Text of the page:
Pain Syndrome

Causes of Appearance

The main causes of pain include injuries, spasms, circulatory disorders, infections, poisoning, excessive burning and freezing, deformities, and destruction of various parts of the musculoskeletal system (spine, joints).
Based on the characteristics of onset, pain patients can be divided into two major groups – nociceptive pain and neuropathic pain.

Nociceptive Pain (Painful Pain)

Occurs when stimuli directly affect pain receptors, located in tissues throughout the body. It can be mild or unbearable, but it can be easily relieved with analgesics and quickly disappears when the cause is removed. Depending on the type and location of these receptors, they can be divided into two types:

  • Physical pain – appears superficially with clear localization; its nature is evident in inflammatory processes, tumors, and tissue-related injuries (bruises, fractures, tears, extensions, etc.), as well as some metabolic and circulatory disorders.
  • Visceral pain – occurs when internal organs are damaged; it has a deep, poorly defined positional character; Cardiomyalgia, kidney pain, and ulcer disease can be cited as examples.
    The mechanism of nociceptive syndrome is associated with the production of two specific pain mediators – acetylcholine and histamine, bradykinin, and prostaglandins. By accumulating in the damaged area, these chemicals stimulate tissues, causing discomfort. An additional effect of inflammatory factors produced by white blood cells.
    Neuropathic Pain
    Occurs when directly affecting the functional structures of the peripheral and central nervous system – nerve branches, sections of the brain and spinal cord. Sometimes accompanied by pathological nerve stimulation with the formation of an abnormal reaction to non-painful stimuli (such as a light touch). It often appears as chronic pain, making it difficult to alleviate.

It can be divided into two types:

  • Peripheral neuropathic – when nerves are injured in the form of neuritis, neuropathy, nerve inflammation, and tunnel nerve diseases.
  • Central neuropathic – develops as a result of a sharp drop in blood flow to the brain, spinal cord injuries, spinal cord diseases, and multiple sclerosis.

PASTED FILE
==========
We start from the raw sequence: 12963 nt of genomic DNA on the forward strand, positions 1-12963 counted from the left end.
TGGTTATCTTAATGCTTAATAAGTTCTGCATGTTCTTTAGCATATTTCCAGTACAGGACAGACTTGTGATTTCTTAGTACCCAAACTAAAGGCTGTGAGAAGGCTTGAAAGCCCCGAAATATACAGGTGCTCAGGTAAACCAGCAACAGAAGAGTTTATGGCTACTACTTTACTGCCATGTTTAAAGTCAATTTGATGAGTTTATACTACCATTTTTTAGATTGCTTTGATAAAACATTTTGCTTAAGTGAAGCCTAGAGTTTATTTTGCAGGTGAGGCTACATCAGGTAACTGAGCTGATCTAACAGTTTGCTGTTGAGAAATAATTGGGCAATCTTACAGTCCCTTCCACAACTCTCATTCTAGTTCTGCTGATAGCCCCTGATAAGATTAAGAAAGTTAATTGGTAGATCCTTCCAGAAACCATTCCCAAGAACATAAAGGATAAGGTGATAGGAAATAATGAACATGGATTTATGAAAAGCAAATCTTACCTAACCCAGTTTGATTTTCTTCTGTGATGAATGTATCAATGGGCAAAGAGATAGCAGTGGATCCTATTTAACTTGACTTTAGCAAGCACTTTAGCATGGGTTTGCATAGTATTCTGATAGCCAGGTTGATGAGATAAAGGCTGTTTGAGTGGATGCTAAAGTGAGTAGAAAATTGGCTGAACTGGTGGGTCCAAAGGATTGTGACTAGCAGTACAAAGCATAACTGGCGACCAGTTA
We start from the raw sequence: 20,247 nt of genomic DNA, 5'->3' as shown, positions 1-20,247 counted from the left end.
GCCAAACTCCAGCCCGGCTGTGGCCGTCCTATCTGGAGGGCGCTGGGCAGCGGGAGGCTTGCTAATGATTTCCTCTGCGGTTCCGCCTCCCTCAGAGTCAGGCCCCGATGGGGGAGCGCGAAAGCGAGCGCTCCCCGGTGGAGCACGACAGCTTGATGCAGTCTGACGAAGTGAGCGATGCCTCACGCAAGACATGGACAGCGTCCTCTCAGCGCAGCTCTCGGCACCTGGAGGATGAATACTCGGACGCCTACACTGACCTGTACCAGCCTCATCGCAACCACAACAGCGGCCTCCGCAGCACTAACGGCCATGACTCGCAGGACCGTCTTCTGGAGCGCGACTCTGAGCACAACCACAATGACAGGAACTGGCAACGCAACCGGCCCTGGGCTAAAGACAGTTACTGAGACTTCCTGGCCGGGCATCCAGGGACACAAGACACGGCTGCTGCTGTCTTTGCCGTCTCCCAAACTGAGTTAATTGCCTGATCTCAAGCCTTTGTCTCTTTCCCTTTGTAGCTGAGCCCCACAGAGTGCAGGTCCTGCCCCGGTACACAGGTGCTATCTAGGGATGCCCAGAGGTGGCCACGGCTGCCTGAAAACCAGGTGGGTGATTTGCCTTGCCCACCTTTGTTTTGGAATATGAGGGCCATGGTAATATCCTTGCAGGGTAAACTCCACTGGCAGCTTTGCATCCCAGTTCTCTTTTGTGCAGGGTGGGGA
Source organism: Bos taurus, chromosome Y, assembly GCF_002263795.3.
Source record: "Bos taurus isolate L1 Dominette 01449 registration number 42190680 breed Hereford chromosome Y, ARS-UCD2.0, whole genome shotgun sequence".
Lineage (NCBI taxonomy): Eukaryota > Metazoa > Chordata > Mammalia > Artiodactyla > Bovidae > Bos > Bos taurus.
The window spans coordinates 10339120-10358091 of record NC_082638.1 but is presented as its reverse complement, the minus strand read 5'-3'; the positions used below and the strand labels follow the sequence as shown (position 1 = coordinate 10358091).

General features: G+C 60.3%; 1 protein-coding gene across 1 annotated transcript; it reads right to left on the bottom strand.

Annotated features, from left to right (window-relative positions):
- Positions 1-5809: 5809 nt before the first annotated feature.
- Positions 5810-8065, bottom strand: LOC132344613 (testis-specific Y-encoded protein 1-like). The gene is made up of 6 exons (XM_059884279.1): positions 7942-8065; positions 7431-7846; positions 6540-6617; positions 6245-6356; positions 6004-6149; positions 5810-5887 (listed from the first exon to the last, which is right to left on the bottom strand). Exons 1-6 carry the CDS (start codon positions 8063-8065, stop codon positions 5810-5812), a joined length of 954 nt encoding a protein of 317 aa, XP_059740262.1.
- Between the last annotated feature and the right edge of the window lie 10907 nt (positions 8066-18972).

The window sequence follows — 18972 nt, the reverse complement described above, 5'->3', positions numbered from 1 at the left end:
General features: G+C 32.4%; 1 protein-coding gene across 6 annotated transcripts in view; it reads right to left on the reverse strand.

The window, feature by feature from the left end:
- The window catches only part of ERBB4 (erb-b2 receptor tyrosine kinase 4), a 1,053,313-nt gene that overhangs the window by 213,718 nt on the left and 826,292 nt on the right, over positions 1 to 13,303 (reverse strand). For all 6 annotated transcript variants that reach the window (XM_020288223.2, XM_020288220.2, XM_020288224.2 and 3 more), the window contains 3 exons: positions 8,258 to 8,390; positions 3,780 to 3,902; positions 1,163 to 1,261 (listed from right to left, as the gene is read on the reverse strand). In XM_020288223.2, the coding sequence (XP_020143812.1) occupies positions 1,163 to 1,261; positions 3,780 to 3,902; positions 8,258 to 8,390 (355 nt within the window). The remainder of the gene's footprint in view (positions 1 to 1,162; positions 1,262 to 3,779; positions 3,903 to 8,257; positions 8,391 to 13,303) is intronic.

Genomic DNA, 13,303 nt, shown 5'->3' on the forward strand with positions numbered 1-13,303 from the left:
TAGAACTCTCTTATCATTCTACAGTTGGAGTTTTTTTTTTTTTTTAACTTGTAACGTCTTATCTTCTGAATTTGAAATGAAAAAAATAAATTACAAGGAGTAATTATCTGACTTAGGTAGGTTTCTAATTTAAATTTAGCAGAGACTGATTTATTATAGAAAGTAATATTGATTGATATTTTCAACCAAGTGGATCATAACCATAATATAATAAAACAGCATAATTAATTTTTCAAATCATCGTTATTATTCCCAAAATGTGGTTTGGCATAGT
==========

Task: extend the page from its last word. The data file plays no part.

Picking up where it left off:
• Functional neuropathic – manifests as a mismatch between the stimulus strength and the body’s physical response; it is considered a result of a disorder in the central nervous system.

Note: A separate group called psychogenic pain syndrome is distinguished. In this case, there are no physical injuries, but the chronic pain that appears is considered a result of the patient’s imagination and fear. It can develop as a type of neuropathic pain or as a result of long-term nociceptive pain syndrome accompanied by acute pain.

Diagnosis of Bodily Pain

The sequence of procedures in diagnosing the causes of bodily pain depends on its location, nature, and accompanying symptoms. In cases of unknown-site pain, the focus is first on instrumental methods such as ultrasound, X-rays, MRI, CT scans, electrocardiography, gastroscopy, and others. A list of surgical or general practitioner tests and analyses is provided by the general practitioner or another specialist.

The simplified system “Pain Tolerance Scale” includes 3 stages:

  • Mild pain – does not impede movement and daily activities.
  • Severe pain – affects normal lifestyle and prevents routine tasks.
  • Unbearable pain – disrupts consciousness. Leads to loss of consciousness.
  • The expanded classification assumes the use of a visual scale for personal assessment – from 0 to 10, where “ten” means severe pain shock. During examination, the patient is asked to self-assess the severity of the pain.

Warning! The severity of pain does not always indicate the seriousness of the pathological process, so it is wrong to give up on life due to severe pain, and the severity of mild pain should not be underestimated.

After determining the cause, severity, and nature of the pain, the doctor will prescribe appropriate pain relief medications. This is related to differences in the mechanism of action of different groups of analgesics – what may be effective in nociceptive pain may not be entirely effective in neuropathic pain.

Treatment of Bodily Pain
Treatment directly depends on the cause and nature of the pain (nociceptive or neuropathic). Treatment methods include both conservative measures using medications and physical therapy, as well as radical surgical approaches.

Medicinal Treatment:

  • Analgesics – pain relievers and anesthetics.
  • Anti-inflammatories – mainly nonsteroidal anti-inflammatory drugs (NSAIDs), and sometimes steroid injections.
  • Muscle relaxants.
  • Antispasmodics.
  • Sedative medications.
    Warning! Self-administering pain-relieving medications without addressing the underlying cause may hinder diagnosis, complicate the situation, and make future treatment ineffective.

Improving drug absorption, reducing inflammation and swelling, relieving spasms, enhancing repair, muscle relaxation, and calming the nervous system are the goals of physical therapy.

Physical Therapy Practices:
  • Far-infrared radiation.
  • Electrical therapy.
  • Therapeutic clay.
  • Electric currents.
  • Massage.
  • Acupuncture.
  • Cupping therapy.
    For musculoskeletal disorders, the method of immobilizing affected areas is widely used – splints, plaster casts, corsets, collars, bandages.
Surgical Intervention:

Used in cases where conservative methods are ineffective.
Please note! Pain is a common symptom of various diseases, so different doctors from different specialties such as general practitioners, neurologists, gastroenterologists, among others, may be involved in its treatment. In cases of emergencies and acute pain, urgent medical assistance from an intensive care physician, fracture specialists, or surgeons may be necessary.